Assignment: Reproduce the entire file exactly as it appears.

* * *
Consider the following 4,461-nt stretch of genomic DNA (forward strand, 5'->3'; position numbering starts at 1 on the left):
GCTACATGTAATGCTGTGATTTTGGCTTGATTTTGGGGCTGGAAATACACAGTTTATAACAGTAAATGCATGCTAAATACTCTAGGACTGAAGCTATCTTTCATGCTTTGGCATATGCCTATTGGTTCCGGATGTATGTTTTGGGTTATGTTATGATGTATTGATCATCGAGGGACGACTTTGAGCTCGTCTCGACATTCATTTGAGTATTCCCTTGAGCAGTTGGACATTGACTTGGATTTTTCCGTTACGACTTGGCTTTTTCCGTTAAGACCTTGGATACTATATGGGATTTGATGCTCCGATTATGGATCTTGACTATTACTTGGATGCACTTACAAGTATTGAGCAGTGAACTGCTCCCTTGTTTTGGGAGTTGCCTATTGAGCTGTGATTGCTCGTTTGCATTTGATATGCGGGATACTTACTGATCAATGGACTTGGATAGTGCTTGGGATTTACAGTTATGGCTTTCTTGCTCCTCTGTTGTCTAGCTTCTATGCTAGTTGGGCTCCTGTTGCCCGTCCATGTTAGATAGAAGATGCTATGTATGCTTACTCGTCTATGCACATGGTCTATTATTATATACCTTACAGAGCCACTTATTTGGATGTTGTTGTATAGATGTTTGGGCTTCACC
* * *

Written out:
Consider the following 4,461-nt stretch of genomic DNA (forward strand, 5'->3'; position numbering starts at 1 on the left):
GCTACATGTAATGCTGTGATTTTGGCTTGATTTTGGGGCTGGAAATACACAGTTTATAACAGTAAATGCATGCTAAATACTCTAGGACTGAAGCTATCTTTCATGCTTTGGCATATGCCTATTGGTTCCGGATGTATGTTTTGGGTTATGTTATGATGTATTGATCATCGAGGGACGACTTTGAGCTCGTCTCGACATTCATTTGAGTATTCCCTTGAGCAGTTGGACATTGACTTGGATTTTTCCGTTACGACTTGGCTTTTTCCGTTAAGACCTTGGATACTATATGGGATTTGATGCTCCGATTATGGATCTTGACTATTACTTGGATGCACTTACAAGTATTGAGCAGTGAACTGCTCCCTTGTTTTGGGAGTTGCCTATTGAGCTGTGATTGCTCGTTTGCATTTGATATGCGGGATACTTACTGATCAATGGACTTGGATAGTGCTTGGGATTTACAGTTATGGCTTTCTTGCTCCTCTGTTGTCTAGCTTCTATGCTAGTTGGGCTCCTGTTGCCCGTCCATGTTAGATAGAAGATGCTATGTATGCTTACTCGTCTATGCACATGGTCTATTATTATATACCTTACAGAGCCACTTATTTGGATGTTGTTGTATAGATGTTTGGGCTTCACC